Superiors are warned that worldly influences can infiltrate, especially through the medium of books, magazines, press, radio, music, movies and television. Under the guise of protecting a legionary’s priestly vocation, access to these things are tightly controlled. Superiors must see to it personally that religious and priests do not read newspapers or listen to news in their own rooms or offices. Access to even seemingly high-brow entertainment is restricted. When allowing religious to watch musical events on television, superiors must limit them to symphonic concerts. They are not allowed them to watch any sort of contests, or shows featuring popular or certain types of classical music, such as operas, operettas or ballets.
Under the guise of defending against secular influences, acquiring and retaining even small personal possessions is prohibited. Superiors are not to allow their religious to make purchases of personal items such as clothing, items of personal hygiene, or photographic material. As a demonstration of religious poverty, the legionary must personally ask the center’s manager for those things he needs. Legionaries are also not allowed to have recorders, radios, or cameras in their own rooms. If photographs are to be taken, a small team must be designated to carry out this task.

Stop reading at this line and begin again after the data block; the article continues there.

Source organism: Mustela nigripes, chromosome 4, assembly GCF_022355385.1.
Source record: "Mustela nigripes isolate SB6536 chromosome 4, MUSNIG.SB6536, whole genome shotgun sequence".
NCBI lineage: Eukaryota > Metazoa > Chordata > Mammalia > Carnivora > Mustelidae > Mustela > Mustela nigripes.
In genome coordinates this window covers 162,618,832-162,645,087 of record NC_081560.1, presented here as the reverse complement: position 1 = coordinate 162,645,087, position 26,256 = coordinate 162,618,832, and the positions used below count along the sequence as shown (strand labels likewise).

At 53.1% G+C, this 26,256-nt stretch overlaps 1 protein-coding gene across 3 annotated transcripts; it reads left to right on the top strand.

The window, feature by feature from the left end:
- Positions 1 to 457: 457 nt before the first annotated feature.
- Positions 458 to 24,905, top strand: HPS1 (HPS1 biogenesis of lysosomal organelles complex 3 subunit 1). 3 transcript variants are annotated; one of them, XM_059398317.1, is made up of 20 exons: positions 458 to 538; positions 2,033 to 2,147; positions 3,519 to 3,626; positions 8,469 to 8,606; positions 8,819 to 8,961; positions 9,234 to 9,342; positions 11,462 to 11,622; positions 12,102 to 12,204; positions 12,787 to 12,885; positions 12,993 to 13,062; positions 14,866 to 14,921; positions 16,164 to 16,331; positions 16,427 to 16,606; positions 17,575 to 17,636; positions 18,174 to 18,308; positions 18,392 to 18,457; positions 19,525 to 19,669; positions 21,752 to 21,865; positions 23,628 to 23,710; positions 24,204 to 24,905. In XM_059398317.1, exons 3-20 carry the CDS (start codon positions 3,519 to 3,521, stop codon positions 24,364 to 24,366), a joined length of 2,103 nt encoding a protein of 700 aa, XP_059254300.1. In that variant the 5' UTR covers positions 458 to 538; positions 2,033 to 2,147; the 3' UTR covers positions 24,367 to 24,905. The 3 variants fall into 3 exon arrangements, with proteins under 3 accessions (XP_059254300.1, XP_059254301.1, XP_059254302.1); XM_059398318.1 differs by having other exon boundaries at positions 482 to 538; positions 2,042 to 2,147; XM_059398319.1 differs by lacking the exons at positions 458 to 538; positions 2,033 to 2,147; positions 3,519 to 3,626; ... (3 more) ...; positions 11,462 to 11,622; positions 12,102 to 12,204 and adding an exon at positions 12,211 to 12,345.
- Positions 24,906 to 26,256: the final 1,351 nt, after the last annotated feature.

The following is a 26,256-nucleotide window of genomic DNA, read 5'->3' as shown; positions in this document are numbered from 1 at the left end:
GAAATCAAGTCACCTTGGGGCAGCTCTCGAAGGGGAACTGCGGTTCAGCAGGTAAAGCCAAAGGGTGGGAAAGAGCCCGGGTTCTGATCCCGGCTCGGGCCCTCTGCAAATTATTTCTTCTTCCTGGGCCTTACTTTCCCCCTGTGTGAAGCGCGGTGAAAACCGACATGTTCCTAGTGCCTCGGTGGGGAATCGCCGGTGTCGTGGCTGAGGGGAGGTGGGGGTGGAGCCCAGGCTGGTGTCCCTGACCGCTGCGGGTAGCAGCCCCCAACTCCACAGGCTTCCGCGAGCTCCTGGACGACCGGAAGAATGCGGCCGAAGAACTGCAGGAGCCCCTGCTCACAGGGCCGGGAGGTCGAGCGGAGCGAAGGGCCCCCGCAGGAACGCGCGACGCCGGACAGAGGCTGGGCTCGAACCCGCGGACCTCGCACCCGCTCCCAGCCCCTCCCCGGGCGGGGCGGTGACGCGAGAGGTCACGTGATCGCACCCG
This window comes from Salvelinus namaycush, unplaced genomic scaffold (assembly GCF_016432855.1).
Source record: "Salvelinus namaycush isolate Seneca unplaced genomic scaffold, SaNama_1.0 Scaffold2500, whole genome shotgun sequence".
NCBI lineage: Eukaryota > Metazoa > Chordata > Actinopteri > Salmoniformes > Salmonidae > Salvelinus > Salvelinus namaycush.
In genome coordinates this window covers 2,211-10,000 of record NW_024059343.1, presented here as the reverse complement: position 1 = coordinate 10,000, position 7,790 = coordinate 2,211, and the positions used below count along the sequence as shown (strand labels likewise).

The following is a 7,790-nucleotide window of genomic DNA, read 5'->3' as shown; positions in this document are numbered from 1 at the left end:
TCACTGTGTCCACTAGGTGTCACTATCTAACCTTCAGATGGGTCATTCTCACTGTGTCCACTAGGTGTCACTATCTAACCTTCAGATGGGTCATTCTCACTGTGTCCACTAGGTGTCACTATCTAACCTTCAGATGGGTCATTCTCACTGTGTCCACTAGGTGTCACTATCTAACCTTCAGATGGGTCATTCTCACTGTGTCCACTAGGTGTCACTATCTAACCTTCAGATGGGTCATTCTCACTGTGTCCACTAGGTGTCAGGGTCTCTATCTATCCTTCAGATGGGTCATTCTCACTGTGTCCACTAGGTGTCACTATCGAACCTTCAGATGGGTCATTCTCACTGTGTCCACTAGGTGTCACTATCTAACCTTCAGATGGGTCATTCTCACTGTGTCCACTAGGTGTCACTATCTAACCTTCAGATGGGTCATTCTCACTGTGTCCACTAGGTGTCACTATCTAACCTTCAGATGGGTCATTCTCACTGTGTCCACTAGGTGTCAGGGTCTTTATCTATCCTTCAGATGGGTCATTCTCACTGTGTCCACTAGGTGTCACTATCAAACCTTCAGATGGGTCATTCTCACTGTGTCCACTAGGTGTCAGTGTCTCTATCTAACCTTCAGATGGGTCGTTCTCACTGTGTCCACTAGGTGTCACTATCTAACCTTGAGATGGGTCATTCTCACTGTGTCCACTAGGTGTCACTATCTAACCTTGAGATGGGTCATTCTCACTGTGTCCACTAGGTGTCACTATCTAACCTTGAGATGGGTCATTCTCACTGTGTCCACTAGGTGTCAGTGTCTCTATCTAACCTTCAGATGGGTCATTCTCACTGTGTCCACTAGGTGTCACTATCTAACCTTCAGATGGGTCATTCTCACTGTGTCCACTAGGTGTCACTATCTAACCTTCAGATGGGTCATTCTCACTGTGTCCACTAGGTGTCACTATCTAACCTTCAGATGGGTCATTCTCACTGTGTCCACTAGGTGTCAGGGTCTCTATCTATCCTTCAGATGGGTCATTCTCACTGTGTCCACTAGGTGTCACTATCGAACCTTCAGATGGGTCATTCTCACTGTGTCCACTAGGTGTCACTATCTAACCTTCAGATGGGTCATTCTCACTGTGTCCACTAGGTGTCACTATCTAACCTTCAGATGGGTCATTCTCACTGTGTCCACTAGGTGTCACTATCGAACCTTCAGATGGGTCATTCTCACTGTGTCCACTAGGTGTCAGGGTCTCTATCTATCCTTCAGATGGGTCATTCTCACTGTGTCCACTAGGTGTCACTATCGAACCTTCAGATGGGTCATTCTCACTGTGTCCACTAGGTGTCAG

Superiors must also enforce norms related to travel. They are required to appoint someone to accompany the religious on trips outside the center. As a matter of principle, they must try to see to it that religious do not travel by car and must give them enough money to cover travel expenses and to deal with any difficulties that may arise. When religious arrive in a city with a legionary center, superiors must also see to it that they are lodged in the center and not in hotels, or in the homes of family members or of acquaintances. Among these rules is one which seems to have little relationship to the others, but whose theme is repeated over and over: the superior must control and try to moderate the excessive enthusiasm of religious for visiting family or for communicating with them by phone.
A culture of secrecy